What are barcode scanners?

Barcode scanners are most commonly seen as the hand held devices that look like futuristic space weapons. They optically read the familiar upc bar codes found on most items sold these days. There are variations on the classical “space gun” looking barcode scanner, including the built-in plate glass scanners common to supermarkets (known as flatbed scanners), and the hand held devices with built in scanners used by delivery people (UPS, FedEx, etc.) for multiple purposes (communication, route tracking and inventory).

Scanners employ various technologies, but all are light based and depend upon a light source like a laser and typically reflection from the source, which is interpreted by a photodiode. A more advanced technology, known as charge coupled device (CCD) relies on electrical signals emitted from the reflected source. These scanners are typically referred to as LED scanners. Finally, there is a technology called 2D image scanners which is based on the CCD technology, but use an actual camera to capture the bar code and process it, rather than just a light source.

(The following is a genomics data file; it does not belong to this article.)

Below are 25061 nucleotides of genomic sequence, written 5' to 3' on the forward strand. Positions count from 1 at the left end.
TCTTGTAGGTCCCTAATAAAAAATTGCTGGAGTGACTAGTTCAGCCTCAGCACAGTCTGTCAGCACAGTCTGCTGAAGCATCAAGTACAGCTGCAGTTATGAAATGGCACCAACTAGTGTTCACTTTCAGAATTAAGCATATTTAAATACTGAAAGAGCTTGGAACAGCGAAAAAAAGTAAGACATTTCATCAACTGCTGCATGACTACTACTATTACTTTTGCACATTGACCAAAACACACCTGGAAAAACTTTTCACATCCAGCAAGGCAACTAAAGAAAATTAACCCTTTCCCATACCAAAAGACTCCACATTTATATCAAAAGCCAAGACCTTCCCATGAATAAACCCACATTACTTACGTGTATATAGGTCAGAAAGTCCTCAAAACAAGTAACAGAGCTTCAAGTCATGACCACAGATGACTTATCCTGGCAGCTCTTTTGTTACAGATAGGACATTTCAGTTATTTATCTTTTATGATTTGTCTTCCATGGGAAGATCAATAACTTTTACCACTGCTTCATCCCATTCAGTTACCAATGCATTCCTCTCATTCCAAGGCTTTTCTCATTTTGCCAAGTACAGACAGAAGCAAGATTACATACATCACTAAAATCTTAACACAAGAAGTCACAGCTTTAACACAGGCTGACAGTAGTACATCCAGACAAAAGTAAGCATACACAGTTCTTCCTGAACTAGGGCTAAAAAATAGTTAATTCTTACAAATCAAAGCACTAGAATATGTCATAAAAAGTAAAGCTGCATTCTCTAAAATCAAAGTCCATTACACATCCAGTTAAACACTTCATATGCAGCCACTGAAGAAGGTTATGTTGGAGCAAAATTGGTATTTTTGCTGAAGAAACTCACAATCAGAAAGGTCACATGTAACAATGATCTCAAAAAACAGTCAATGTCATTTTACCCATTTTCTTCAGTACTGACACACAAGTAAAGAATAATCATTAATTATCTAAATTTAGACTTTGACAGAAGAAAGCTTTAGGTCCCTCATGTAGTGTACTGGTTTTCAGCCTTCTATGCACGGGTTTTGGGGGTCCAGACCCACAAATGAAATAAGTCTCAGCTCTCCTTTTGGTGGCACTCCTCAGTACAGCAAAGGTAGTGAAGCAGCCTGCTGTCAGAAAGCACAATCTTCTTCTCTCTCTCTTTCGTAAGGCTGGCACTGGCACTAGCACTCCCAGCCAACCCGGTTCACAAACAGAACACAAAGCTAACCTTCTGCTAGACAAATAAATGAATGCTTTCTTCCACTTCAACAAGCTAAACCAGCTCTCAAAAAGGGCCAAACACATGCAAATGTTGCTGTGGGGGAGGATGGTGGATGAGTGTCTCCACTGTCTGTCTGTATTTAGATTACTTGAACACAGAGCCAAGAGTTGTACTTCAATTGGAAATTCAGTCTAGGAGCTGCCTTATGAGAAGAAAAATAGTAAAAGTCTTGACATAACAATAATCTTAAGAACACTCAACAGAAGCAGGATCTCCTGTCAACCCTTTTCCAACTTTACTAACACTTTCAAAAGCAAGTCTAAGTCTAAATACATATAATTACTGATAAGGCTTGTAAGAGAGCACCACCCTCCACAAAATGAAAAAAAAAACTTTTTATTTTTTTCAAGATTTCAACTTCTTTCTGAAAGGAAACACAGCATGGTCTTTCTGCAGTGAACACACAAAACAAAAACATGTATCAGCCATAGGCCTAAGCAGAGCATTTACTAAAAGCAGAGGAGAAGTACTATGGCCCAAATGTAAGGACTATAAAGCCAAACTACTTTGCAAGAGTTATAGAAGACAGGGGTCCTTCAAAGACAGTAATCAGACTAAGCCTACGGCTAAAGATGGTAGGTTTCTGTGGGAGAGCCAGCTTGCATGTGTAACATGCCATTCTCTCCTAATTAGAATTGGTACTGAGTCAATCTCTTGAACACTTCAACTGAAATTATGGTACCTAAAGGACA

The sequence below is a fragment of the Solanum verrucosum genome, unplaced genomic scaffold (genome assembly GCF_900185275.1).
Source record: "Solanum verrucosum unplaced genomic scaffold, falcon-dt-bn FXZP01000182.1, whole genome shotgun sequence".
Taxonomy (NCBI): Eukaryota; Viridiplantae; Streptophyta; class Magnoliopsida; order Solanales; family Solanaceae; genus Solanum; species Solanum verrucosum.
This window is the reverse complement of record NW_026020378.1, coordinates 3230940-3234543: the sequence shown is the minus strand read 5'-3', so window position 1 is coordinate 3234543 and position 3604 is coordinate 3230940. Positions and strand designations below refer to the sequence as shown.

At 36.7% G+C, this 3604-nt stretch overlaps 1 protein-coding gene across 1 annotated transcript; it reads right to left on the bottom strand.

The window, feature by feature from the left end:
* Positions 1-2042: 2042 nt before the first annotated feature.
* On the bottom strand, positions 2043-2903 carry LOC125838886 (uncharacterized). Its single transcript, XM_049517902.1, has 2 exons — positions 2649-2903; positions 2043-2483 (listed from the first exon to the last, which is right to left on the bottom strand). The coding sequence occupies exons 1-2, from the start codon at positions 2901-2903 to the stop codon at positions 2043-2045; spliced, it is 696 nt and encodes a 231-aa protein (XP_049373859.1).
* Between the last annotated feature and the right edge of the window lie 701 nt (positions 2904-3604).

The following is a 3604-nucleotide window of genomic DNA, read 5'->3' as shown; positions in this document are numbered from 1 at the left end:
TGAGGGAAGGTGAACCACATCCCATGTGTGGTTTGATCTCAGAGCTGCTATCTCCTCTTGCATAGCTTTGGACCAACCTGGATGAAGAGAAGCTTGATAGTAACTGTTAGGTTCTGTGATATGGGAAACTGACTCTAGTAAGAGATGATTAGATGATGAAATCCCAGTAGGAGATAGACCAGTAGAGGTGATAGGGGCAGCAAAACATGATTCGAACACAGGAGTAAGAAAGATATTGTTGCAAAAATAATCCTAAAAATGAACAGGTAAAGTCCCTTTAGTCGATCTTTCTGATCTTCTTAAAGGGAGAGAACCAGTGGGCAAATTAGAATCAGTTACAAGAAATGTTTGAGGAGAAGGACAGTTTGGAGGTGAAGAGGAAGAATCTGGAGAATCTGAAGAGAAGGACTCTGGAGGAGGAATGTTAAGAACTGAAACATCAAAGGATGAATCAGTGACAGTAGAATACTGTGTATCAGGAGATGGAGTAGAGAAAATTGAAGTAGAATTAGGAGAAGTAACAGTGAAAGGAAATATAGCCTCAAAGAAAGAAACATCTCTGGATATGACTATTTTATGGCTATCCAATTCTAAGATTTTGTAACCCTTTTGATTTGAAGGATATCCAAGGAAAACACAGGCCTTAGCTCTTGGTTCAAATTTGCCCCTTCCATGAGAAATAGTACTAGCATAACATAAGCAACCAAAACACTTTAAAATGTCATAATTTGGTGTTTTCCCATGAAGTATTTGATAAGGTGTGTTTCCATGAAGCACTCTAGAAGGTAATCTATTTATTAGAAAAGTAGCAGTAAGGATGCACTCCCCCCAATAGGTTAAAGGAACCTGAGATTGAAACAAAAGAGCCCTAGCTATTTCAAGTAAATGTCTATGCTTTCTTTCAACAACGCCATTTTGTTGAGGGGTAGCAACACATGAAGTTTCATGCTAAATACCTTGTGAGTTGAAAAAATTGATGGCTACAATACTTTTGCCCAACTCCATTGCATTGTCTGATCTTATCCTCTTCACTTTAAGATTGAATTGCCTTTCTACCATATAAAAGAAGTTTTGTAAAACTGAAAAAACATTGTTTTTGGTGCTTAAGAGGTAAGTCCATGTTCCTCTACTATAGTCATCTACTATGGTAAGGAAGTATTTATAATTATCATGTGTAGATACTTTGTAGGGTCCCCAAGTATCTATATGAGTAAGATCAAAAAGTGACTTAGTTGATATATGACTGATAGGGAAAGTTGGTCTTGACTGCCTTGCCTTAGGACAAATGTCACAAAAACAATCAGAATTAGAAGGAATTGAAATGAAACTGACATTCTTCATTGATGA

Most POS systems will rely on a hand-held scanner. These come in models referred to as straight line or omni directional. Omni directional can read from different angles. Most scanners today support USB connections as well as serial port (RS232), and keyboard wedge (PS2 Y connector). There are also wireless scanners, commonly used for scanning store inventory, or where wires are a problem. Scanners go up in price as their speed, resolution and reliability increases.

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